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La invención de la desigualdad

LONDRES – Todo el mundo parece mencionar -y condenar- el creciente nivel de desigualdad económica de hoy. Alimentado por estadísticas estridentes como la reciente revelación de Oxfam de que las 62 personas más ricas del mundo poseen la misma riqueza que los 3.600 millones de personas más pobres, el respaldo popular por figuras de izquierda como Bernie Sanders en Estados Unidos y Jeremy Corbyn en Gran Bretaña está creciendo. Pero los debates actuales impulsados por la ideología simplifican demasiado una cuestión que es extremadamente compleja -y está afectada por procesos que no llegamos a entender plenamente.

Muchos de quienes participan del debate sobre la desigualdad hoy citan el libro de 2014 del economista francés Thomas Piketty El capital en el siglo XXI, que destaca tres puntos fundamentales. Primero, en los últimos 30 años, el ratio de riqueza e ingreso ha aumentado de manera constante. Segundo, si el retorno total sobre la riqueza es superior al crecimiento de los ingresos, la riqueza necesariamente está cada vez más concentrada. Tercero, esta desigualdad creciente se debe revertir a través de impuestos confiscatorios antes de que destruya a la sociedad.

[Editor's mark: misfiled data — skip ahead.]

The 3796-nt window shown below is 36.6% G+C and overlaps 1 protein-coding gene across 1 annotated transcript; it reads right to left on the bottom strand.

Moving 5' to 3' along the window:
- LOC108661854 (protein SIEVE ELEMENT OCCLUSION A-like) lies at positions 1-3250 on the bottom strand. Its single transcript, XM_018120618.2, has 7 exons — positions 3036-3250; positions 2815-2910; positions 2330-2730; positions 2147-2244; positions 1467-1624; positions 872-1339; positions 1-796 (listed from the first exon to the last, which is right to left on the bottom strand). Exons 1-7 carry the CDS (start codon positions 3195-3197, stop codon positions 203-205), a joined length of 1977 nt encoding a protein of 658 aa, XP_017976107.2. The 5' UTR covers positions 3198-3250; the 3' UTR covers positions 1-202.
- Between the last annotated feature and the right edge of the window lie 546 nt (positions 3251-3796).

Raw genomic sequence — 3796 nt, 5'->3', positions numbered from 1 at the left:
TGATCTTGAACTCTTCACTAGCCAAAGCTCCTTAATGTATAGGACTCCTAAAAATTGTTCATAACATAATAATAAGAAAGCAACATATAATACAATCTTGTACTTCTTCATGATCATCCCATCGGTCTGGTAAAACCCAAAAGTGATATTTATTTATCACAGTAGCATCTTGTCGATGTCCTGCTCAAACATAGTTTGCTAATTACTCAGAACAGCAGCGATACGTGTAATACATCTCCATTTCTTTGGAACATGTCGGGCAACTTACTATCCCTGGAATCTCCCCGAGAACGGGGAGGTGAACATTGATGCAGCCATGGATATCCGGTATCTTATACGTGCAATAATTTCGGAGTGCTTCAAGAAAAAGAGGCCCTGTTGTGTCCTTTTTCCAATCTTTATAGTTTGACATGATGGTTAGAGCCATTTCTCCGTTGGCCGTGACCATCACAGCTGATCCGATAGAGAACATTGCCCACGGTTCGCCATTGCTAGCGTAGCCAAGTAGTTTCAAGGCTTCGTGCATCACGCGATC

A primera vista, los puntos podrían parecer convincentes. Pero la primera afirmación es poco más que una perogrullada, y a la segunda la contradicen los propios datos de Piketty, lo cual hace que el tercer punto resulte irrelevante.

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